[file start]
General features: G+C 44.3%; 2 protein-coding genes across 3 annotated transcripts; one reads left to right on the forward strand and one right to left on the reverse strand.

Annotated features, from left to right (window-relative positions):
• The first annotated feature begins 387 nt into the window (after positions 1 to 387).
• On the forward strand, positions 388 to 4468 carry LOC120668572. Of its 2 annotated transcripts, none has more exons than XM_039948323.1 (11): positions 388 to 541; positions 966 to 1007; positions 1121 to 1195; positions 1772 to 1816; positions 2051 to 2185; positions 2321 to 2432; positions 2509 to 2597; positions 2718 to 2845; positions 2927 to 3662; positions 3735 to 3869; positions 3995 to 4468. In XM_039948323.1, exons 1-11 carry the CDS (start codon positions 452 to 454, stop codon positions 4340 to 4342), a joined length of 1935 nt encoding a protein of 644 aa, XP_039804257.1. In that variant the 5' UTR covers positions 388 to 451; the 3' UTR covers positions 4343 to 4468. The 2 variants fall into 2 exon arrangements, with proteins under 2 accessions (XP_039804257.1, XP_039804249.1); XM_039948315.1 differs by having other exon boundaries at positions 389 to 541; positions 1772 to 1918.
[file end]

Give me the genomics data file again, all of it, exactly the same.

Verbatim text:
General features: G+C 44.3%; 2 protein-coding genes across 3 annotated transcripts; one reads left to right on the forward strand and one right to left on the reverse strand.

Annotated features, from left to right (window-relative positions):
• The first annotated feature begins 387 nt into the window (after positions 1 to 387).
• On the forward strand, positions 388 to 4468 carry LOC120668572. Of its 2 annotated transcripts, none has more exons than XM_039948323.1 (11): positions 388 to 541; positions 966 to 1007; positions 1121 to 1195; positions 1772 to 1816; positions 2051 to 2185; positions 2321 to 2432; positions 2509 to 2597; positions 2718 to 2845; positions 2927 to 3662; positions 3735 to 3869; positions 3995 to 4468. In XM_039948323.1, exons 1-11 carry the CDS (start codon positions 452 to 454, stop codon positions 4340 to 4342), a joined length of 1935 nt encoding a protein of 644 aa, XP_039804257.1. In that variant the 5' UTR covers positions 388 to 451; the 3' UTR covers positions 4343 to 4468. The 2 variants fall into 2 exon arrangements, with proteins under 2 accessions (XP_039804257.1, XP_039804249.1); XM_039948315.1 differs by having other exon boundaries at positions 389 to 541; positions 1772 to 1918.